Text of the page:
Are Reverse Mortgages Still Worth It?
I’ve written before about the advantages and disadvantages of reverse mortgages, especially Home Equity Conversion Mortgages (HECM) that are insured and regulated by the Federal Housing Administration (FHA) (see https://www.cognizantwealth.com/2014/02/20/reverse-mortgages-the-good-and-the-bad/). One of the advantages – the fact that you do not have to undergo an income and credit check in order to qualify for the loan – is going to disappear in March. Does that mean it’s time to take reverse mortgages off your list of useful tools for raising money in retirement?
Before answering that question, let’s explore the new rule. Until now, all homeowners age 62 and older living in their homes have been eligible to purchase a HECM without any underwriting to determine credit or income status. Starting in March, however, the FHA will impose income & credit requirements on borrowers. Why the change? It seems that there has been a marked increase in the number of borrowers defaulting on their property tax payments. While such behavior subjects the borrower to immediate foreclosure and eviction under the terms of the HECM, the government has been understandably reluctant – especially in the wake of the 2008 housing crisis – to force elderly homeowners out of their homes and into the streets.
What does this mean for new HECM applicants? Most likely higher origination and servicing costs for everyone, plus a lengthier process before getting the money in hand (although at this point we don’t yet know the extent). But higher-risk applicants will additionally be required to set aside enough cash from the mortgage to pay for their property taxes and homeowners insurance. Those with good credit but who fail the income test will have to set aside enough funding to pay for taxes and insurance on a year-by-year basis (called a partial set-aside). For those that fail both, the new rule requires the set aside to be large enough to cover the tax and insurance payments for their entire remaining lifespans (a fully-funded lifetime set-aside). That could eat up the majority of the loan for borrowers without a lot of equity in their homes.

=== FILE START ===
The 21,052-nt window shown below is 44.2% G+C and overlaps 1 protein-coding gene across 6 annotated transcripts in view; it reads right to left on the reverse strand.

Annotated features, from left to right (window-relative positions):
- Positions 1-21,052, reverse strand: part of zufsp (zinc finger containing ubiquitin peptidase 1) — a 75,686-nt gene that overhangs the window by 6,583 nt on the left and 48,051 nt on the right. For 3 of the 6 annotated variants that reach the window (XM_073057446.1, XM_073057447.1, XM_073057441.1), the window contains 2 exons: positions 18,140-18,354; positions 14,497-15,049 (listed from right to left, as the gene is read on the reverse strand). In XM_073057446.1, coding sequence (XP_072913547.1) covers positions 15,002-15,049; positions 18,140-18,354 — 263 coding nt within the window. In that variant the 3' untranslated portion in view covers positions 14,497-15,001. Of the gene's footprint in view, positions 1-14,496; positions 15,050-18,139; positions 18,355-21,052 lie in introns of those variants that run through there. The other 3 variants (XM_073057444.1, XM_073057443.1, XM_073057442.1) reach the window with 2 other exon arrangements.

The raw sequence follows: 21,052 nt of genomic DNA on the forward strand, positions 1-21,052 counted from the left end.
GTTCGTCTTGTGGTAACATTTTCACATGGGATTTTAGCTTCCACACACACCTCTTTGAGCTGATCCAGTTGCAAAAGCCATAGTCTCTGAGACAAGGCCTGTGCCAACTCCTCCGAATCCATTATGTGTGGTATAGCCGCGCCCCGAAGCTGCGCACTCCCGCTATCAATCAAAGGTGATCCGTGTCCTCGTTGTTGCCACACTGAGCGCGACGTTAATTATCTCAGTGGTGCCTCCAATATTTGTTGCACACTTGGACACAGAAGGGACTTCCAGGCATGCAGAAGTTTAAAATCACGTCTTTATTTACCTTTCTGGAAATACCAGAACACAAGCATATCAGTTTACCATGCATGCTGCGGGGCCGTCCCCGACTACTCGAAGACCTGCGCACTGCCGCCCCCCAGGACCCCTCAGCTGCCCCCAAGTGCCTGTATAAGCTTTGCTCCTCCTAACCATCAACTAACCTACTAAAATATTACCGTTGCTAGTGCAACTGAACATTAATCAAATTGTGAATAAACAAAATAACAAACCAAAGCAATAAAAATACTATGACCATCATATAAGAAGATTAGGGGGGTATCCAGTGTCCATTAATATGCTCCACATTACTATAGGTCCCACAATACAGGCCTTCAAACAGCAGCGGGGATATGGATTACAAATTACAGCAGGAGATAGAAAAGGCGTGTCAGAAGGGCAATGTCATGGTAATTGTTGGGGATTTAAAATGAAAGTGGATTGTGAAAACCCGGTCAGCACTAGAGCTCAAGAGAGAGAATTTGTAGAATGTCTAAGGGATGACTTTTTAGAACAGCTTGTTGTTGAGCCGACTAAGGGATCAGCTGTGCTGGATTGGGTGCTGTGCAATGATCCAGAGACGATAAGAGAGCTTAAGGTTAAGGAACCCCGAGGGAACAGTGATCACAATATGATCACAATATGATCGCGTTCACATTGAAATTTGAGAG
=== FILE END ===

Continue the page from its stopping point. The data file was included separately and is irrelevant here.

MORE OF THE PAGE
So are HECM reverse mortgages still worth it? The answer now depends on one’s financial situation. The vast majority of applicants should hopefully see only slightly longer processing times and higher costs. For them, a HECM should continue to be a viable way to utilize the equity in their homes while continuing to live in them. Even those applicants subject to a partial set-aside may still find the HECM to be a good cash generation option. After all, if they want to stay in their homes they need to find some way to pay their taxes and insurance premiums, although it would have been nice if the FHA had allowed them to pay that from sources other than the HECM itself (which is likely to be more expensive). It’s primarily only those in the highest-risk group – the ones subject to the fully-funded lifetime set-aside – for whom a HECM may no longer be the best choice. The better option for them at this point might be to sell their homes and either downsize or rent.
Remember though that a reverse mortgage is just one of many tools available for income generation in retirement. It should only be considered after you have developed a comprehensive retirement plan and strategy. As the saying goes, don’t put the cart before the horse.